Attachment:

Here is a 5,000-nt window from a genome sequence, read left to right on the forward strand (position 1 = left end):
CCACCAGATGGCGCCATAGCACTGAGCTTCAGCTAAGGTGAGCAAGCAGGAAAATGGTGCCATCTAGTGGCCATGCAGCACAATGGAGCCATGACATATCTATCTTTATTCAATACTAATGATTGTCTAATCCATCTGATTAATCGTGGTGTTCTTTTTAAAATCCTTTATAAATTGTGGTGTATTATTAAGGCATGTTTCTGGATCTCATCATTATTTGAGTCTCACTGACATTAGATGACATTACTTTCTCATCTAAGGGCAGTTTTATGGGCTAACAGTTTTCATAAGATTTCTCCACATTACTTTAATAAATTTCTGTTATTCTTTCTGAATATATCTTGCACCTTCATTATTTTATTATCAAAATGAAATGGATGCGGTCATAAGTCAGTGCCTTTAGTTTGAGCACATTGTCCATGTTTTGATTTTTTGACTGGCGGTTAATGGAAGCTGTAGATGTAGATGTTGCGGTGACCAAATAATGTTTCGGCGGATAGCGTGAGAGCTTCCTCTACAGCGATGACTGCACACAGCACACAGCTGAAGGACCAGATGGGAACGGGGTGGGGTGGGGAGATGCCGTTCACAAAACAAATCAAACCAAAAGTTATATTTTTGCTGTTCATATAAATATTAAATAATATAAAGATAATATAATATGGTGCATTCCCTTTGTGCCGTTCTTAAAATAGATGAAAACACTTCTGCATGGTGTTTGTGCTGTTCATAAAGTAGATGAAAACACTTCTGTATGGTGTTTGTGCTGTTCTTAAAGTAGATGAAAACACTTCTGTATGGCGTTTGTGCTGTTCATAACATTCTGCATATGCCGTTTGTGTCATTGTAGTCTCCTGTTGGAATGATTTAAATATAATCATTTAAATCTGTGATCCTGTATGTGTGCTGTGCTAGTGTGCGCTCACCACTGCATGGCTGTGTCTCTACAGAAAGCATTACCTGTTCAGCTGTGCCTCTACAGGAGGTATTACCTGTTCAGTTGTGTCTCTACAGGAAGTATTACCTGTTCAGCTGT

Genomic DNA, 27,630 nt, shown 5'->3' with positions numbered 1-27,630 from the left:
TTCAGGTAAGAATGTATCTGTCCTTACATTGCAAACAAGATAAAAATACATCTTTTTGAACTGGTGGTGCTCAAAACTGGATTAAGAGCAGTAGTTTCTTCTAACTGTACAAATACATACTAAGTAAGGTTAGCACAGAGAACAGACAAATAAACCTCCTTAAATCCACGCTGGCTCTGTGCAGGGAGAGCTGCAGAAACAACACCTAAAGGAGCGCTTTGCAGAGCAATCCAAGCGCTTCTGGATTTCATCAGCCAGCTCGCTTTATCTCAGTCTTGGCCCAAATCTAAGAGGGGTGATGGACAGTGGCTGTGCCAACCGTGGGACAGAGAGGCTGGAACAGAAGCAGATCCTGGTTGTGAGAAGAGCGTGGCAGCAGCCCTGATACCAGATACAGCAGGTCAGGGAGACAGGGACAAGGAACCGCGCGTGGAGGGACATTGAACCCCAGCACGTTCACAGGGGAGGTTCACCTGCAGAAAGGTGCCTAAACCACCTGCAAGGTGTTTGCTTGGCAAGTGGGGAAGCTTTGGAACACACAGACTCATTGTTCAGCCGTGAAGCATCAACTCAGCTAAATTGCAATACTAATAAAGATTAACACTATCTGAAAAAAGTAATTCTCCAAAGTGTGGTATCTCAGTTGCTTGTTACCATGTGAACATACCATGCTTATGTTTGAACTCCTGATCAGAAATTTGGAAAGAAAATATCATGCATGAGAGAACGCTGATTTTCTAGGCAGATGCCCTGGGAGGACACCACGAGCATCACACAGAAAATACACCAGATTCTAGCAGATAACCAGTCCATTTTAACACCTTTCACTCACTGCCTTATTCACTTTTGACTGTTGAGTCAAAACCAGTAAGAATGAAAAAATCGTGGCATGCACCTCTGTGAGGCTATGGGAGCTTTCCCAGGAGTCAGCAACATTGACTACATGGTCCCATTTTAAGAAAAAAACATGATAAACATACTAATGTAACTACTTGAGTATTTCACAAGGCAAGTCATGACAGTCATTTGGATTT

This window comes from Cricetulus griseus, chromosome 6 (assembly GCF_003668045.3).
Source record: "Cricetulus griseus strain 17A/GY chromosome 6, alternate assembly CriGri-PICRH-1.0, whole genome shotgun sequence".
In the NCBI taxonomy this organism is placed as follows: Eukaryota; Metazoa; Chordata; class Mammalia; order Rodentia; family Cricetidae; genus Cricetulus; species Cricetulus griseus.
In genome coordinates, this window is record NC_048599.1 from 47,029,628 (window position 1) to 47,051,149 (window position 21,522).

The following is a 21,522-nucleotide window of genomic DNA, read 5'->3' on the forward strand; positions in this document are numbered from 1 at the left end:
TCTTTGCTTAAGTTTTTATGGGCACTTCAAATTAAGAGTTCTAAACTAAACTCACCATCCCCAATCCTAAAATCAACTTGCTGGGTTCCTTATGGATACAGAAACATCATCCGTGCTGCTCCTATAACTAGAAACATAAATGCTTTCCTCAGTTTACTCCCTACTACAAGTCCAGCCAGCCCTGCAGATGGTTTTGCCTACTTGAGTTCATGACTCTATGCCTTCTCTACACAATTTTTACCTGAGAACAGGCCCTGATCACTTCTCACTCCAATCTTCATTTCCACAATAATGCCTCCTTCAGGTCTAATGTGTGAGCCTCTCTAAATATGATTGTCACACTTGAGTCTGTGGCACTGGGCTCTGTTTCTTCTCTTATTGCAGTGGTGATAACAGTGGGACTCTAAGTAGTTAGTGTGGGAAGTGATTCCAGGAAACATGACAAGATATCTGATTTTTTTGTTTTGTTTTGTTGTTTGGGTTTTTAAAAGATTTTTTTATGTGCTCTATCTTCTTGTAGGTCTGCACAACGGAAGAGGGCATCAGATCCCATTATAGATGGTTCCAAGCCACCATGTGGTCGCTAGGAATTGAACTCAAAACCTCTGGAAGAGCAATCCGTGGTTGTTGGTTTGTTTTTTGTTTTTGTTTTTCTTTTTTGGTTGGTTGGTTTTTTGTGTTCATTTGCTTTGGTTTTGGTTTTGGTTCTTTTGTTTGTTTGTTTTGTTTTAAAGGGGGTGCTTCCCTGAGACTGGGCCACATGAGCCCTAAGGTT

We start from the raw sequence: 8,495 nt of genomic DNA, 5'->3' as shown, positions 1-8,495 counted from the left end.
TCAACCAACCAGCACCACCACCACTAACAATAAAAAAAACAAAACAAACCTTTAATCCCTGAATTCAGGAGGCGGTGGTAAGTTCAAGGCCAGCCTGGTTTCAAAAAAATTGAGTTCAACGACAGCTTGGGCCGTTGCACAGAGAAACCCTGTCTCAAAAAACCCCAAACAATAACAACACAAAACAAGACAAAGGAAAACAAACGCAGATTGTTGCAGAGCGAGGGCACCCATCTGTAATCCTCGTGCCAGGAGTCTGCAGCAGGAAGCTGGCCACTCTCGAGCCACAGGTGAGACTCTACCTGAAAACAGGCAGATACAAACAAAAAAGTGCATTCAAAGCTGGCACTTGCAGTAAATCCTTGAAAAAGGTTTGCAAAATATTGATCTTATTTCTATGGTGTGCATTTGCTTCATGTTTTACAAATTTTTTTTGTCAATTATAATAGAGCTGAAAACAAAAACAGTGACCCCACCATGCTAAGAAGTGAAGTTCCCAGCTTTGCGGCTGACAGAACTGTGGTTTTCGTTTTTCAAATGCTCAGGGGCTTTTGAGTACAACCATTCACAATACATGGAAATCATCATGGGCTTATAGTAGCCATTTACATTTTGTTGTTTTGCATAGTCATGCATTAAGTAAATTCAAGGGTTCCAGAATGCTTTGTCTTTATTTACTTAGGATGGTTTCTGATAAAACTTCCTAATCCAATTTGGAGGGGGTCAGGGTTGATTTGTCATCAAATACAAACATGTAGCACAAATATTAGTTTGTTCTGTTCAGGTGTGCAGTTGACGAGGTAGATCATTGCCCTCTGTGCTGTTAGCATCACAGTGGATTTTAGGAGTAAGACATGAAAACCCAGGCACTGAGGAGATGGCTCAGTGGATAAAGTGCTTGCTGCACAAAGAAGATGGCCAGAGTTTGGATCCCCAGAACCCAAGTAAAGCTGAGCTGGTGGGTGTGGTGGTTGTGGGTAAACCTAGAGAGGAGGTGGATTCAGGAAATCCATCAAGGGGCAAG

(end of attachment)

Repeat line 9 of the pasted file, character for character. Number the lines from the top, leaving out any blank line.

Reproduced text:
The following is a 21,522-nucleotide window of genomic DNA, read 5'->3' on the forward strand; positions in this document are numbered from 1 at the left end: